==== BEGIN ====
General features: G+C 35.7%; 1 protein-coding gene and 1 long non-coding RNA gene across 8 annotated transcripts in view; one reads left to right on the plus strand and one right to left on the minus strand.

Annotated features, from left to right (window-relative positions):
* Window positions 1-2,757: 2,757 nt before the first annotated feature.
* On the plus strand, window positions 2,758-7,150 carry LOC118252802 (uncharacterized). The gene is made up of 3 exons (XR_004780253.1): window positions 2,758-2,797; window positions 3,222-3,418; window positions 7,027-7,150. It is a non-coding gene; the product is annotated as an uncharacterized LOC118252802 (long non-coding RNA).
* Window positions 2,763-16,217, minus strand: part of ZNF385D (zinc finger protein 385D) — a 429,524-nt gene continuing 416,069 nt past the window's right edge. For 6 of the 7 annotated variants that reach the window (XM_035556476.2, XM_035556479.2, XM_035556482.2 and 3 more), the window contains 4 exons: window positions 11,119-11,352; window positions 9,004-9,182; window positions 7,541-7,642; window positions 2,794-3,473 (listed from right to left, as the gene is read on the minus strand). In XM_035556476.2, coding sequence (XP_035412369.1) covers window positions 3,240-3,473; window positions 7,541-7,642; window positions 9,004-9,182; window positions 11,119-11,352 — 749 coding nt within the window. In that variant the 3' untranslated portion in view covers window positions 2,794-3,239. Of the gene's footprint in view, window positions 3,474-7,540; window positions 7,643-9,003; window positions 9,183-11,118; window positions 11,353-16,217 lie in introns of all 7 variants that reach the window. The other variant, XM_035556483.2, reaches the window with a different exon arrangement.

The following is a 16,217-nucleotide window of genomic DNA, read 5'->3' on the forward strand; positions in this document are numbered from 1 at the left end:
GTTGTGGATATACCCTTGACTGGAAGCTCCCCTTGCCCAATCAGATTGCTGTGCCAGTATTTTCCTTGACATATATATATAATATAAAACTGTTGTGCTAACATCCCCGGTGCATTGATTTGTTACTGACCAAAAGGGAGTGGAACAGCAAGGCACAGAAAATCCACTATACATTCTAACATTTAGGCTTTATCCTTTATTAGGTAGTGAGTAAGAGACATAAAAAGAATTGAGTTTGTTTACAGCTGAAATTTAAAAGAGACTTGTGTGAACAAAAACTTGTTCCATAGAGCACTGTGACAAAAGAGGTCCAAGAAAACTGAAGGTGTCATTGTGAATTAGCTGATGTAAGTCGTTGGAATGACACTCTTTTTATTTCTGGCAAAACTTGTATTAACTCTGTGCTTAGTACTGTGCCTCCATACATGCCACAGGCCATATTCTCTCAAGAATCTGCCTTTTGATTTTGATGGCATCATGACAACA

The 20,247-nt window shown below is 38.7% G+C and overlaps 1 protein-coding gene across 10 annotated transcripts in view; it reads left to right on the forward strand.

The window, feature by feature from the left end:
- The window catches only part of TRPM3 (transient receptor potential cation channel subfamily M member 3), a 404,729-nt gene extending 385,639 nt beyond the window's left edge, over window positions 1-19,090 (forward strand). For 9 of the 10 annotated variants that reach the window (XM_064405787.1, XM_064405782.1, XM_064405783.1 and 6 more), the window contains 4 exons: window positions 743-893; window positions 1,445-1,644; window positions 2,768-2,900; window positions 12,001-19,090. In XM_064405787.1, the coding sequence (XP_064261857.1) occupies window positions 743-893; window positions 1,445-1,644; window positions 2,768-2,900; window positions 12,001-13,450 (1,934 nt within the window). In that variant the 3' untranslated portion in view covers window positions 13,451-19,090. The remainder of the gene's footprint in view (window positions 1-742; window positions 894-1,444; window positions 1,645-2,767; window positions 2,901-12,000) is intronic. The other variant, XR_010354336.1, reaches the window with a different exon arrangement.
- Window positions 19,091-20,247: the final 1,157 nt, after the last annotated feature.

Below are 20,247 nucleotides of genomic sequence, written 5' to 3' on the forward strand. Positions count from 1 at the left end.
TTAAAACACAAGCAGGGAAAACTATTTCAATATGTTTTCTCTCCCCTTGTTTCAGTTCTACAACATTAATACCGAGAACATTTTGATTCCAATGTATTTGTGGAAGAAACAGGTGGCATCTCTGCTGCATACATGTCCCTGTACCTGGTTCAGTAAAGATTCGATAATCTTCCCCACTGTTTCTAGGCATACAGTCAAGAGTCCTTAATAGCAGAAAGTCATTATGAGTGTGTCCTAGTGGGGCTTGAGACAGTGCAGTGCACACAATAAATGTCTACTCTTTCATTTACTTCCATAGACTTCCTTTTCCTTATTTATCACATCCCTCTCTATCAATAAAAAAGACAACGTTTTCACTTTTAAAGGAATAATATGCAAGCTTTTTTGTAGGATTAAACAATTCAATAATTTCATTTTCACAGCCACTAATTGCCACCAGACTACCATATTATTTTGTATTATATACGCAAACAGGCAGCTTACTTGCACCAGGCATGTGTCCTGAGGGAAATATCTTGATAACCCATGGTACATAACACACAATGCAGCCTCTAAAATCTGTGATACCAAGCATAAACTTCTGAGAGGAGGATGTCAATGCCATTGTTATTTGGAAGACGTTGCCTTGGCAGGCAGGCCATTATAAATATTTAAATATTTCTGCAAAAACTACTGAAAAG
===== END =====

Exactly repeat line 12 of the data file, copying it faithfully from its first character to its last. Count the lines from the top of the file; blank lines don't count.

Below are 20,247 nucleotides of genomic sequence, written 5' to 3' on the forward strand. Positions count from 1 at the left end.